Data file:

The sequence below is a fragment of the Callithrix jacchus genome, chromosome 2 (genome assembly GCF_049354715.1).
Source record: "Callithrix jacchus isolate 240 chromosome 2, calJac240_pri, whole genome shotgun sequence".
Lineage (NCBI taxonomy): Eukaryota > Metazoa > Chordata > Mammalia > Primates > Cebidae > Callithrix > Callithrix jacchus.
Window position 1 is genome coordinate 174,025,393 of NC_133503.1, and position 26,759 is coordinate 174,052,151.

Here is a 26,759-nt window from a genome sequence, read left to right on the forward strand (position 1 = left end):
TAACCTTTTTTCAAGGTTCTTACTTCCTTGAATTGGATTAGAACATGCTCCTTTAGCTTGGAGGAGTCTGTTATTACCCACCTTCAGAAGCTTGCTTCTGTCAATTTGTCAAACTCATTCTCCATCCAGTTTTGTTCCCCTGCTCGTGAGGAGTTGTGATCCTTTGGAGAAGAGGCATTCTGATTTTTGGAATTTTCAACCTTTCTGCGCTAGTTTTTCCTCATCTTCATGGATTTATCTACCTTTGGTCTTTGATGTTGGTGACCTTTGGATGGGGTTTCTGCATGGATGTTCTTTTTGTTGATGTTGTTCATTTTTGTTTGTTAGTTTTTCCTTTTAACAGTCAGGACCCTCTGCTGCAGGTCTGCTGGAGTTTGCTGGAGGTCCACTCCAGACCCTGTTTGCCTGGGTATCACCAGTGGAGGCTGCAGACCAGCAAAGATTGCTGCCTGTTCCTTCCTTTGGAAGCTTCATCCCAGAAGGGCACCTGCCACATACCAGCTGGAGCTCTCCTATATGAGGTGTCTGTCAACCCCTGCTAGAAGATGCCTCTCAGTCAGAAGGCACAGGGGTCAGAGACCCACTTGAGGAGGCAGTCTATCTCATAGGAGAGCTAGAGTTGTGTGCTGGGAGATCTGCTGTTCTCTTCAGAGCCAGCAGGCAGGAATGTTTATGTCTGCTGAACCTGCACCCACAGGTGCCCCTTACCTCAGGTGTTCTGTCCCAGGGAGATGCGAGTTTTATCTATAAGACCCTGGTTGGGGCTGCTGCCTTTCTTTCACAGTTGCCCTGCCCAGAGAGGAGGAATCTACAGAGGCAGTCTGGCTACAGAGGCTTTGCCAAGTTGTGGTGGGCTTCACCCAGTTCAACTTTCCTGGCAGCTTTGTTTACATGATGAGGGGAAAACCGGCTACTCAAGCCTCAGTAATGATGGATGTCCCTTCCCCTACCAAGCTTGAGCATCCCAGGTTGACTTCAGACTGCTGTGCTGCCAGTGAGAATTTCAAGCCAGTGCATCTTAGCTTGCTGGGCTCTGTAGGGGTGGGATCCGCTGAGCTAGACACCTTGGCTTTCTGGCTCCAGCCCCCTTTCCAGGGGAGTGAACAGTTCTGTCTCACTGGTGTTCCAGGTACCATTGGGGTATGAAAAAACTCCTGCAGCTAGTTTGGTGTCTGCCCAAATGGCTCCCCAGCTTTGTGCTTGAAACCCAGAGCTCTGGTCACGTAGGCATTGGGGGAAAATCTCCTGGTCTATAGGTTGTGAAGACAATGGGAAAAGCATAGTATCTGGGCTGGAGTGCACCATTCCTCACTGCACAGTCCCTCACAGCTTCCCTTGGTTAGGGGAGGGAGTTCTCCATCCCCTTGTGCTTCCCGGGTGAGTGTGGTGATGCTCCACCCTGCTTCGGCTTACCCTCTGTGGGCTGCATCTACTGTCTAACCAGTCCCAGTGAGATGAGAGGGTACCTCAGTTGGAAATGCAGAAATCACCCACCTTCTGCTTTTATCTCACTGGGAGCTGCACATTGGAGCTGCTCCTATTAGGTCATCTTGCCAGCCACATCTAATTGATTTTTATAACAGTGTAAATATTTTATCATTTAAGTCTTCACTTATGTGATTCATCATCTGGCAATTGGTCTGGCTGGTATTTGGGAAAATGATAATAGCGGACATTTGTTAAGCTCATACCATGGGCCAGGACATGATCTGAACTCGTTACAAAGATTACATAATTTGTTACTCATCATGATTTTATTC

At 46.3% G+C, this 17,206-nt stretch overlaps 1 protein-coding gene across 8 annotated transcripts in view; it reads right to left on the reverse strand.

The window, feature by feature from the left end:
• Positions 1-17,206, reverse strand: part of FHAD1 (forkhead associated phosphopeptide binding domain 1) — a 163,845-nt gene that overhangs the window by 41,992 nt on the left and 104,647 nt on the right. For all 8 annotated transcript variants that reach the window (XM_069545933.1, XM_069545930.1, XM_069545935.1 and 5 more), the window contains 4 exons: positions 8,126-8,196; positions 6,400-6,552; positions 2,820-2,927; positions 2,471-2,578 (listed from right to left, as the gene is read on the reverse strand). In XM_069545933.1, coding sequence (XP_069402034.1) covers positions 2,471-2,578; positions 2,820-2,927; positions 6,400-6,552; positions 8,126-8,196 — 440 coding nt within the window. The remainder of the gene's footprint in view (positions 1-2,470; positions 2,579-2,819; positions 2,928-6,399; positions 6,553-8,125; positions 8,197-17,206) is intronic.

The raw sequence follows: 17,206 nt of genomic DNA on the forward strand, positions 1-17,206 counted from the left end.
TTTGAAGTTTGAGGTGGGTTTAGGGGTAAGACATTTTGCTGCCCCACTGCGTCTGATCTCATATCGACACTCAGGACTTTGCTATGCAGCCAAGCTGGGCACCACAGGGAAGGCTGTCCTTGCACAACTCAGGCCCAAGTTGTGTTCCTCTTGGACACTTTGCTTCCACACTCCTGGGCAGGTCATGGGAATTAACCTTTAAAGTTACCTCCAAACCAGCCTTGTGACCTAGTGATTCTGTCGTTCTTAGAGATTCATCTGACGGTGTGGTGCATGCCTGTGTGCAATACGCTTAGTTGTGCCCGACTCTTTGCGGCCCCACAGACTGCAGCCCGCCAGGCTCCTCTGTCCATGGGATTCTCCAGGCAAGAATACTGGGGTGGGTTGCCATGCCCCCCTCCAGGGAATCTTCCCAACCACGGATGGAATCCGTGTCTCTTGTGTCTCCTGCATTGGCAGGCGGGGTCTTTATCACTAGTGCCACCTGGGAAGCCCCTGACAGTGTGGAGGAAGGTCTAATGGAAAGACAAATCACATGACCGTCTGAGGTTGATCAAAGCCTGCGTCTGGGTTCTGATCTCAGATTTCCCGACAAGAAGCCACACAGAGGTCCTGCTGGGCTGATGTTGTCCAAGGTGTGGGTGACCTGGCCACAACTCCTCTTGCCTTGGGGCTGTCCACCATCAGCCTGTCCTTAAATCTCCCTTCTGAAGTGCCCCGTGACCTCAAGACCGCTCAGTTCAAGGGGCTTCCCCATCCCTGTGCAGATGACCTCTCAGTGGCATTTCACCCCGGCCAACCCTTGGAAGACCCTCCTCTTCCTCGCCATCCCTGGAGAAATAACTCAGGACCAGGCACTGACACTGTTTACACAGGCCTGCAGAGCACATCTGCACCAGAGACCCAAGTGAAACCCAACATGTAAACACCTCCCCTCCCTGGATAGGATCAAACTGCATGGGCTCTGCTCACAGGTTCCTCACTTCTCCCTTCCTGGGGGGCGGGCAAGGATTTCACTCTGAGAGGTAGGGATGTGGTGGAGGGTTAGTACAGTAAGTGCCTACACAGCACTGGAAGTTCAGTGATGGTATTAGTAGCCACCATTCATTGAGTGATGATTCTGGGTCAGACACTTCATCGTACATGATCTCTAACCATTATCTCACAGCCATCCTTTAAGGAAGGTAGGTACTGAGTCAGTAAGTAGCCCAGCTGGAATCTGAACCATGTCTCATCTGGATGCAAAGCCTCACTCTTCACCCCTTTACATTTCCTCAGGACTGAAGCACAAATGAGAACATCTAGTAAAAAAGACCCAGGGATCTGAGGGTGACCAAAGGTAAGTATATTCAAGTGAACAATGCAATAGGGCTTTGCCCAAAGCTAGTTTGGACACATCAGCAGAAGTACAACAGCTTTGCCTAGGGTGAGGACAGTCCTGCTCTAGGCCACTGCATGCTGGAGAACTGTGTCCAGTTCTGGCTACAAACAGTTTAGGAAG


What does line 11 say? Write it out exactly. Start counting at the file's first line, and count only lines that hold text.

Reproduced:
TTTGAAGTTTGAGGTGGGTTTAGGGGTAAGACATTTTGCTGCCCCACTGCGTCTGATCTCATATCGACACTCAGGACTTTGCTATGCAGCCAAGCTGGGCACCACAGGGAAGGCTGTCCTTGCACAACTCAGGCCCAAGTTGTGTTCCTCTTGGACACTTTGCTTCCACACTCCTGGGCAGGTCATGGGAATTAACCTTTAAAGTTACCTCCAAACCAGCCTTGTGACCTAGTGATTCTGTCGTTCTTAGAGATTCATCTGACGGTGTGGTGCATGCCTGTGTGCAATACGCTTAGTTGTGCCCGACTCTTTGCGGCCCCACAGACTGCAGCCCGCCAGGCTCCTCTGTCCATGGGATTCTCCAGGCAAGAATACTGGGGTGGGTTGCCATGCCCCCCTCCAGGGAATCTTCCCAACCACGGATGGAATCCGTGTCTCTTGTGTCTCCTGCATTGGCAGGCGGGGTCTTTATCACTAGTGCCACCTGGGAAGCCCCTGACAGTGTGGAGGAAGGTCTAATGGAAAGACAAATCACATGACCGTCTGAGGTTGATCAAAGCCTGCGTCTGGGTTCTGATCTCAGATTTCCCGACAAGAAGCCACACAGAGGTCCTGCTGGGCTGATGTTGTCCAAGGTGTGGGTGACCTGGCCACAACTCCTCTTGCCTTGGGGCTGTCCACCATCAGCCTGTCCTTAAATCTCCCTTCTGAAGTGCCCCGTGACCTCAAGACCGCTCAGTTCAAGGGGCTTCCCCATCCCTGTGCAGATGACCTCTCAGTGGCATTTCACCCCGGCCAACCCTTGGAAGACCCTCCTCTTCCTCGCCATCCCTGGAGAAATAACTCAGGACCAGGCACTGACACTGTTTACACAGGCCTGCAGAGCACATCTGCACCAGAGACCCAAGTGAAACCCAACATGTAAACACCTCCCCTCCCTGGATAGGATCAAACTGCATGGGCTCTGCTCACAGGTTCCTCACTTCTCCCTTCCTGGGGGGCGGGCAAGGATTTCACTCTGAGAGGTAGGGATGTGGTGGAGGGTTAGTACAGTAAGTGCCTACACAGCACTGGAAGTTCAGTGATGGTATTAGTAGCCACCATTCATTGAGTGATGATTCTGGGTCAGACACTTCATCGTACATGATCTCTAACCATTATCTCACAGCCATCCTTTAAGGAAGGTAGGTACTGAGTCAGTAAGTAGCCCAGCTGGAATCTGAACCATGTCTCATCTGGATGCAAAGCCTCACTCTTCACCCCTTTACATTTCCTCAGGACTGAAGCACAAATGAGAACATCTAGTAAAAAAGACCCAGGGATCTGAGGGTGACCAAAGGTAAGTATATTCAAGTGAACAATGCAATAGGGCTTTGCCCAAAGCTAGTTTGGACACATCAGCAGAAGTACAACAGCTTTGCCTAGGGTGAGGACAGTCCTGCTCTAGGCCACTGCATGCTGGAGAACTGTGTCCAGTTCTGGCTACAAACAGTTTAGGAAG